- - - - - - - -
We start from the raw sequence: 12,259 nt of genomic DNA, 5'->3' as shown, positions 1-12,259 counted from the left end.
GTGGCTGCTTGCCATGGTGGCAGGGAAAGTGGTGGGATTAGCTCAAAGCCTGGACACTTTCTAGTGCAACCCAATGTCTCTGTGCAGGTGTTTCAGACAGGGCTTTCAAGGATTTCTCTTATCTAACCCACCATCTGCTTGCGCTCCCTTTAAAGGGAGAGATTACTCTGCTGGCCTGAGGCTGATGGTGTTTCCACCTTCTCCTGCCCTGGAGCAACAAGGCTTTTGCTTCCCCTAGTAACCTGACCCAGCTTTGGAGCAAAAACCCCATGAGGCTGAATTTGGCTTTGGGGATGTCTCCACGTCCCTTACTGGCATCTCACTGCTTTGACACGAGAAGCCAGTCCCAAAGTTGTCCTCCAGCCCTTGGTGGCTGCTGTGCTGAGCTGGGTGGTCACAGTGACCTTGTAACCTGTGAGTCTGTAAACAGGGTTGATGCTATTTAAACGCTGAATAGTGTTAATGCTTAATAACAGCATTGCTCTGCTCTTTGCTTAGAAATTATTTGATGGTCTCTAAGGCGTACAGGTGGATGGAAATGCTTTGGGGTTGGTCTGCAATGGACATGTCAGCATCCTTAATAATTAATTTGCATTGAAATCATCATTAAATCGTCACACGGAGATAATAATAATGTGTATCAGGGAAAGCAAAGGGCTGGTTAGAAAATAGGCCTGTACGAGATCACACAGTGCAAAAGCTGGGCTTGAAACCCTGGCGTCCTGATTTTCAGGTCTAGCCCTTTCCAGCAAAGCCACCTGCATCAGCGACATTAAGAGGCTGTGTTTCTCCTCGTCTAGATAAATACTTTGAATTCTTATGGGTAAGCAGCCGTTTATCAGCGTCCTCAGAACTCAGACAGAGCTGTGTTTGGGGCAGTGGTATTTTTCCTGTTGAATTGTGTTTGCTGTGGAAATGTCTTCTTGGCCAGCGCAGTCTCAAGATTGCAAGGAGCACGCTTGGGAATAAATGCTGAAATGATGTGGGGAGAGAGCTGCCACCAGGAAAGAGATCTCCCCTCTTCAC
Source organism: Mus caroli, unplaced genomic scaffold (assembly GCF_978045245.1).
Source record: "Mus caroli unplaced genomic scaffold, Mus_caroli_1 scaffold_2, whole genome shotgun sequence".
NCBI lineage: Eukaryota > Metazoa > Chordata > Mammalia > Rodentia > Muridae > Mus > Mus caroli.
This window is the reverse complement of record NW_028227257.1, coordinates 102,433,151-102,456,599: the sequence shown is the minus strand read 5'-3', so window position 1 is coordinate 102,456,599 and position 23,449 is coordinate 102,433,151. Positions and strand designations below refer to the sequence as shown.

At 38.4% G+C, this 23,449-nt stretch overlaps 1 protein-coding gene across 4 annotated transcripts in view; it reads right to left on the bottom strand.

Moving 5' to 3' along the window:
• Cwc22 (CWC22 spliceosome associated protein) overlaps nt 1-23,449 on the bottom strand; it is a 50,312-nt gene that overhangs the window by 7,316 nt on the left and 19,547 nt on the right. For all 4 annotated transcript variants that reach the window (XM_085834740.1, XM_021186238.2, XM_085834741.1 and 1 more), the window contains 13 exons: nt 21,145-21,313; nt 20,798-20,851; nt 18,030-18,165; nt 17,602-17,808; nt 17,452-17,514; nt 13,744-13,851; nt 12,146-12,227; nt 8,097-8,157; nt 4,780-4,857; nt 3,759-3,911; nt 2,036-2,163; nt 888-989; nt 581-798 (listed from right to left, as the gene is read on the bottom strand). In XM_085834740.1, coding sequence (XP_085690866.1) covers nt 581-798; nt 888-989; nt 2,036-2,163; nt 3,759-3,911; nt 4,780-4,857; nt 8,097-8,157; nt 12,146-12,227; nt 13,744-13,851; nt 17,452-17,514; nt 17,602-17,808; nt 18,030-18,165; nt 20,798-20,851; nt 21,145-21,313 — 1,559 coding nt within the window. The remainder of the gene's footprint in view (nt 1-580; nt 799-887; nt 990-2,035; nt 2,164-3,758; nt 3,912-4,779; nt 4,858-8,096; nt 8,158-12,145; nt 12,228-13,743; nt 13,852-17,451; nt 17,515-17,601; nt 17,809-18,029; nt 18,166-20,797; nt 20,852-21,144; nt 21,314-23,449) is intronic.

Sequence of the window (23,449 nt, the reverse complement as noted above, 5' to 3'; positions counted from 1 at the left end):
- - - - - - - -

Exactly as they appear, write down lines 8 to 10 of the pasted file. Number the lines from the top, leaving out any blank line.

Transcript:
Moving 5' to 3' along the window:
• Cwc22 (CWC22 spliceosome associated protein) overlaps nt 1-23,449 on the bottom strand; it is a 50,312-nt gene that overhangs the window by 7,316 nt on the left and 19,547 nt on the right. For all 4 annotated transcript variants that reach the window (XM_085834740.1, XM_021186238.2, XM_085834741.1 and 1 more), the window contains 13 exons: nt 21,145-21,313; nt 20,798-20,851; nt 18,030-18,165; nt 17,602-17,808; nt 17,452-17,514; nt 13,744-13,851; nt 12,146-12,227; nt 8,097-8,157; nt 4,780-4,857; nt 3,759-3,911; nt 2,036-2,163; nt 888-989; nt 581-798 (listed from right to left, as the gene is read on the bottom strand). In XM_085834740.1, coding sequence (XP_085690866.1) covers nt 581-798; nt 888-989; nt 2,036-2,163; nt 3,759-3,911; nt 4,780-4,857; nt 8,097-8,157; nt 12,146-12,227; nt 13,744-13,851; nt 17,452-17,514; nt 17,602-17,808; nt 18,030-18,165; nt 20,798-20,851; nt 21,145-21,313 — 1,559 coding nt within the window. The remainder of the gene's footprint in view (nt 1-580; nt 799-887; nt 990-2,035; nt 2,164-3,758; nt 3,912-4,779; nt 4,858-8,096; nt 8,158-12,145; nt 12,228-13,743; nt 13,852-17,451; nt 17,515-17,601; nt 17,809-18,029; nt 18,166-20,797; nt 20,852-21,144; nt 21,314-23,449) is intronic.

Sequence of the window (23,449 nt, the reverse complement as noted above, 5' to 3'; positions counted from 1 at the left end):